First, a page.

• sorghum;
  • tannin;
  • protein digestibility;
  • kafirin



Tannins are large polyphenolic polymers and are known to bind proteins, limiting their digestibility, but are also excellent antioxidants. Numerous studies investigating the functional properties of sorghum tannin have been conducted by comparing grain samples from different sorghum lines without considering the other intrinsic characteristics of the grain. The purpose of this study was to remove the confounding intrinsic factors present in the endosperm so the effect of the tannins could be evaluated utilizing a unique decortication/reconstitution procedure.


The tannin content of the 14 cultivars tested ranged from 2.3 to 67.2 catechin equivalents. The bran fractions were studied for their impact on protein binding and antioxidant capacity. Protein digestibility by pepsin ranged from 8% to 58% at the highest tannin level addition. Protein binding ranged from 3.11 to 16.33 g blue bovine serum albumin kg−1 bran. Antioxidant capacity ranged from 81.33 to 1122.54 µmol Trolox equivalents g−1 bran. High-performance size-exclusion chromatography detailed molecular size distributions of the tannin polymers and relationship to tannin functionality.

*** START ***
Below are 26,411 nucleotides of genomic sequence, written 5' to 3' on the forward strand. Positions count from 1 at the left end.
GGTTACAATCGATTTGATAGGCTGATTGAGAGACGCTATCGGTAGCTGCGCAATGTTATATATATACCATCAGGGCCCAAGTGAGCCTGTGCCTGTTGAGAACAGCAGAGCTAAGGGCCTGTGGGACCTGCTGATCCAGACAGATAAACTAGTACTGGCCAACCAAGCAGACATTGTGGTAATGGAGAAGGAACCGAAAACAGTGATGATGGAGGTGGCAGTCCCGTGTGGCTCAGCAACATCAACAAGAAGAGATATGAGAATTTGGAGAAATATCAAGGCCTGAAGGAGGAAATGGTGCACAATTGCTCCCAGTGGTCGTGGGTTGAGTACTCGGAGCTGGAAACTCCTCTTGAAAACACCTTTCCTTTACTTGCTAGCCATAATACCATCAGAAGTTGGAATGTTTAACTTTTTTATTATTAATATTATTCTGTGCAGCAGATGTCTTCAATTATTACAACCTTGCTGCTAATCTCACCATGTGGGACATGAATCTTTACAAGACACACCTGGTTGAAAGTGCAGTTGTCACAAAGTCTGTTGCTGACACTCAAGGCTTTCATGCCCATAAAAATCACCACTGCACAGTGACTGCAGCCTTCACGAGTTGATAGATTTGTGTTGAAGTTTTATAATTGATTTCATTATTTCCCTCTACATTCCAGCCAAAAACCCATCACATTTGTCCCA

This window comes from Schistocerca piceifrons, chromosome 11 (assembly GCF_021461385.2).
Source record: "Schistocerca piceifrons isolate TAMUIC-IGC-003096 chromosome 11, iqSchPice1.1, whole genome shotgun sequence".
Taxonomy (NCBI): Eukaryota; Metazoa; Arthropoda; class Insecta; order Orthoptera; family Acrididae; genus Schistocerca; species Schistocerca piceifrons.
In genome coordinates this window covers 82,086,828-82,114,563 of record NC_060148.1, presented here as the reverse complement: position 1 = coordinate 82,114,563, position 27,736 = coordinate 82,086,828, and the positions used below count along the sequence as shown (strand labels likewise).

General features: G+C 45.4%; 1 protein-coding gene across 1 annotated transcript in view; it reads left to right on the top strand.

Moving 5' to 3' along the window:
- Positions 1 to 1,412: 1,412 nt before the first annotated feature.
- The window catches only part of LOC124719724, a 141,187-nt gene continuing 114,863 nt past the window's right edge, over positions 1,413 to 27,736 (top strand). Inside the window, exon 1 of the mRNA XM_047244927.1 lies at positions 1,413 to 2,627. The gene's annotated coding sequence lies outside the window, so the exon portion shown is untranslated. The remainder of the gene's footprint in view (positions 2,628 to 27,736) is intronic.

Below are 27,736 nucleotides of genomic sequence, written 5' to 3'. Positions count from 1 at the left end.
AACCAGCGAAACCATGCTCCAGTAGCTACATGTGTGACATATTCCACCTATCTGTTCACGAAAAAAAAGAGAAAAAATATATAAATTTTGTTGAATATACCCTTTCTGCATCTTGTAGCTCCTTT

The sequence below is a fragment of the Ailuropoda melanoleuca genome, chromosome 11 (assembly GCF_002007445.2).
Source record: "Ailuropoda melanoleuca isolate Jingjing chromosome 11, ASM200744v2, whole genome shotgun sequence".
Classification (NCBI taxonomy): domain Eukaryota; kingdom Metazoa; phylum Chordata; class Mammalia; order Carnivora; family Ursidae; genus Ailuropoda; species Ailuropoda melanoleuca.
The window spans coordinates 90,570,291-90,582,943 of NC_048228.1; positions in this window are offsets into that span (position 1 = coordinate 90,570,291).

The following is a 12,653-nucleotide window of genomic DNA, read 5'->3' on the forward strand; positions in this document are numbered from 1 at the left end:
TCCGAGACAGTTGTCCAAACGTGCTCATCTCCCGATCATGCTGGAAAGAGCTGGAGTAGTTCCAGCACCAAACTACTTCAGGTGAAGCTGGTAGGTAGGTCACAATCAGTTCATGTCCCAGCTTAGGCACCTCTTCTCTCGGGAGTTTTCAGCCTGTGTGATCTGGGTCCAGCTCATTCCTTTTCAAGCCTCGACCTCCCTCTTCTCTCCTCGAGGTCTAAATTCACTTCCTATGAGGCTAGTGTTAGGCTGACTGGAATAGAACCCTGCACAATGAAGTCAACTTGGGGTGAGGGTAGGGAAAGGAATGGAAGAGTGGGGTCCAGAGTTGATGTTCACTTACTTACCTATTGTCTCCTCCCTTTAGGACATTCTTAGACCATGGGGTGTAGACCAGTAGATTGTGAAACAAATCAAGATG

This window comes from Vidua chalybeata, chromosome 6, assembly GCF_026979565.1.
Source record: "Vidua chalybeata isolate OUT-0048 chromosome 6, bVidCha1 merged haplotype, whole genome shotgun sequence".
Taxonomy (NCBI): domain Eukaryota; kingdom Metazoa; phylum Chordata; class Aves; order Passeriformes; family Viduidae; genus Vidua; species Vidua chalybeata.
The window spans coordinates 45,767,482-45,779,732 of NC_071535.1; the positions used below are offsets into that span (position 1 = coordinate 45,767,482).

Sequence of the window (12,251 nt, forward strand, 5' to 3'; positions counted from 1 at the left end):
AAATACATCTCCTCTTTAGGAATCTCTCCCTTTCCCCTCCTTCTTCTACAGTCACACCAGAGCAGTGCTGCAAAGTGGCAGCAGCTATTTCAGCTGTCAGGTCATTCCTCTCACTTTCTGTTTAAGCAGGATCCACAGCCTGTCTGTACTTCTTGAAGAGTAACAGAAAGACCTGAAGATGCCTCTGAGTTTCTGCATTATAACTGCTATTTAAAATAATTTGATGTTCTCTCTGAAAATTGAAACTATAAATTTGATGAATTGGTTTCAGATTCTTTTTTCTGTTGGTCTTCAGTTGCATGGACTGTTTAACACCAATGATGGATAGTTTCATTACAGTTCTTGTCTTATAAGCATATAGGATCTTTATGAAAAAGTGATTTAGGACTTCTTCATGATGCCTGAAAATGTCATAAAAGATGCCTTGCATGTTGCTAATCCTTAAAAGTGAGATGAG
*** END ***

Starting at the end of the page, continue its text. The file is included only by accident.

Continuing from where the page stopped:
The tannin content and composition play a significant role in determining tannin functionality. These differences will allow for selections of high-tannin sorghums with consideration of the biological activities of the tannins.